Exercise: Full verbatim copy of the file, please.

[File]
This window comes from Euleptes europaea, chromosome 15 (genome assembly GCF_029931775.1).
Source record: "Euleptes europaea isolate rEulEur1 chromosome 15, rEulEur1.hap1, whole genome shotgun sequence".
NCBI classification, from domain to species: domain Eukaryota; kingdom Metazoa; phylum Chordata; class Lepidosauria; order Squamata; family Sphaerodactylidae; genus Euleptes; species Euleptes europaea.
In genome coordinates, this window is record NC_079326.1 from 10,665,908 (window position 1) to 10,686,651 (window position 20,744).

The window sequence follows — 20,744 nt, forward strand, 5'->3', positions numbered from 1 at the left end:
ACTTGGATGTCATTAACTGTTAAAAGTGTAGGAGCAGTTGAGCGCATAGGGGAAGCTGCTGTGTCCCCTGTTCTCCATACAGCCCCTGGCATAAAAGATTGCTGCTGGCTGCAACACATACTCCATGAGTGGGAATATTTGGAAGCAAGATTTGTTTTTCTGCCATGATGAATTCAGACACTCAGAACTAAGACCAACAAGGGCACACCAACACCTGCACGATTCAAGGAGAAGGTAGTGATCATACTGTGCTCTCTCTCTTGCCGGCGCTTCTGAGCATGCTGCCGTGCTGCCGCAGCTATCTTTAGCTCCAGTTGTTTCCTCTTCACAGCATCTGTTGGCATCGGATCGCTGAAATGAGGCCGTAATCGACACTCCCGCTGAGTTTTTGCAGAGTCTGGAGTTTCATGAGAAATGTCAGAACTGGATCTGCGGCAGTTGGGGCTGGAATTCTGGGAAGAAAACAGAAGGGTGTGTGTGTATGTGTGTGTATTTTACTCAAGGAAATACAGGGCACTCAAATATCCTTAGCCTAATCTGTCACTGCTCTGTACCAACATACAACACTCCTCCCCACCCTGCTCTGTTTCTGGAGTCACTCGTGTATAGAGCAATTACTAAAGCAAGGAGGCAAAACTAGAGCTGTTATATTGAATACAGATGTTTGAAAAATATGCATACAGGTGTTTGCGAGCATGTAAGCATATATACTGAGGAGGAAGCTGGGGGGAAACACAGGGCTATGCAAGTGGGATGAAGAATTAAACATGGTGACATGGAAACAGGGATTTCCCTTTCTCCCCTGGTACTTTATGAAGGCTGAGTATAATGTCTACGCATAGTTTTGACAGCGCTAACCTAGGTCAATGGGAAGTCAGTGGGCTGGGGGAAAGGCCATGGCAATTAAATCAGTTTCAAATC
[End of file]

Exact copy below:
This window comes from Euleptes europaea, chromosome 15 (genome assembly GCF_029931775.1).
Source record: "Euleptes europaea isolate rEulEur1 chromosome 15, rEulEur1.hap1, whole genome shotgun sequence".
NCBI classification, from domain to species: domain Eukaryota; kingdom Metazoa; phylum Chordata; class Lepidosauria; order Squamata; family Sphaerodactylidae; genus Euleptes; species Euleptes europaea.
In genome coordinates, this window is record NC_079326.1 from 10,665,908 (window position 1) to 10,686,651 (window position 20,744).

The window sequence follows — 20,744 nt, forward strand, 5'->3', positions numbered from 1 at the left end:
ACTTGGATGTCATTAACTGTTAAAAGTGTAGGAGCAGTTGAGCGCATAGGGGAAGCTGCTGTGTCCCCTGTTCTCCATACAGCCCCTGGCATAAAAGATTGCTGCTGGCTGCAACACATACTCCATGAGTGGGAATATTTGGAAGCAAGATTTGTTTTTCTGCCATGATGAATTCAGACACTCAGAACTAAGACCAACAAGGGCACACCAACACCTGCACGATTCAAGGAGAAGGTAGTGATCATACTGTGCTCTCTCTCTTGCCGGCGCTTCTGAGCATGCTGCCGTGCTGCCGCAGCTATCTTTAGCTCCAGTTGTTTCCTCTTCACAGCATCTGTTGGCATCGGATCGCTGAAATGAGGCCGTAATCGACACTCCCGCTGAGTTTTTGCAGAGTCTGGAGTTTCATGAGAAATGTCAGAACTGGATCTGCGGCAGTTGGGGCTGGAATTCTGGGAAGAAAACAGAAGGGTGTGTGTGTATGTGTGTGTATTTTACTCAAGGAAATACAGGGCACTCAAATATCCTTAGCCTAATCTGTCACTGCTCTGTACCAACATACAACACTCCTCCCCACCCTGCTCTGTTTCTGGAGTCACTCGTGTATAGAGCAATTACTAAAGCAAGGAGGCAAAACTAGAGCTGTTATATTGAATACAGATGTTTGAAAAATATGCATACAGGTGTTTGCGAGCATGTAAGCATATATACTGAGGAGGAAGCTGGGGGGAAACACAGGGCTATGCAAGTGGGATGAAGAATTAAACATGGTGACATGGAAACAGGGATTTCCCTTTCTCCCCTGGTACTTTATGAAGGCTGAGTATAATGTCTACGCATAGTTTTGACAGCGCTAACCTAGGTCAATGGGAAGTCAGTGGGCTGGGGGAAAGGCCATGGCAATTAAATCAGTTTCAAATC